- Input normalization routines that shrink or expand IP addresses by adding or removing leading zeroes
- Logic used to recognize localhost, internal, external, and broadcast addresses
- Easily overlooked data validation rules that are buried in XML Schema documents and database column constraints

Good Luck,
+Fred Sobotka
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Assuming the document is authentic, this would have to be the most enjoyable and sincere employee manual I've ever seen.
If you don't already know about Valve Software, your kids probably do. Valve makes really good computer games, so good that fans go on pilgrimages to Bellevue, WA to picket the company to offer thanks and/or beg for an earlier release date for the next installment of a beloved game.

Valve also runs Steam, a software licensing and delivery network that is second only to outright piracy in terms of ease and reliability.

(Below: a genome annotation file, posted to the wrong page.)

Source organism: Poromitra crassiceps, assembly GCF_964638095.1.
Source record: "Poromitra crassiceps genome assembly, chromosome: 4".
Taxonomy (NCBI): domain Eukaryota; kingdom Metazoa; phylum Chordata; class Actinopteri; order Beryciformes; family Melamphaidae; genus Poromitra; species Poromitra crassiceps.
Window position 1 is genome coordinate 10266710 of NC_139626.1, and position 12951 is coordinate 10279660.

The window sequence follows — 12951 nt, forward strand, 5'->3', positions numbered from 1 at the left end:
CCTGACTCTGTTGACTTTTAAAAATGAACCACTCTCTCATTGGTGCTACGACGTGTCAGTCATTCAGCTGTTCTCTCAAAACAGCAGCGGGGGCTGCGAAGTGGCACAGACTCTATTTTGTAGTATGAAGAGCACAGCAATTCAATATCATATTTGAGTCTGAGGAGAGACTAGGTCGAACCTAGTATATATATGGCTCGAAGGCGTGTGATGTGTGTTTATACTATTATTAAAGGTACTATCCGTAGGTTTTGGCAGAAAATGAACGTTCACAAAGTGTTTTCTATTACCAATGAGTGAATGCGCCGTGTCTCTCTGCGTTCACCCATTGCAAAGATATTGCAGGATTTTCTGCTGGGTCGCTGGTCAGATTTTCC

Sections of the handbook remind me of a small software firm where I used to work. (Mostly) good times.
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I rebuilt my website and posted this entry about how to get DB2 running on the newest Linux kernel.
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If your desktop computer is basically running well, except that shutting it down causes every single LED on the system - including the optical drive - to blink rapidly for about thirty seconds or more, fading gradually as it uses up the rest of the apparently leftover electricity, the problem is probably with the power supply, so try replacing that first before you go shopping for a new mainboard (and a new processor, RAM, and graphics card to put on it).
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Fred Sobotka

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This single-page cheatsheet is an impressive reference for anyone who uses bash to get things done. Some of these little two-character tweaks can remove the need for a small program or at least a few lines of scripting code.
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During my most recent attempt to organize my office, I came across an old gigabit switch that I'd stopped using after its internal fan became too noisy to endure. I admit I may hold on to old gadgets longer than I should, but I kept reminding myself that - aside from the terrible noise it makes - this switch is still fairly decent and worth keeping.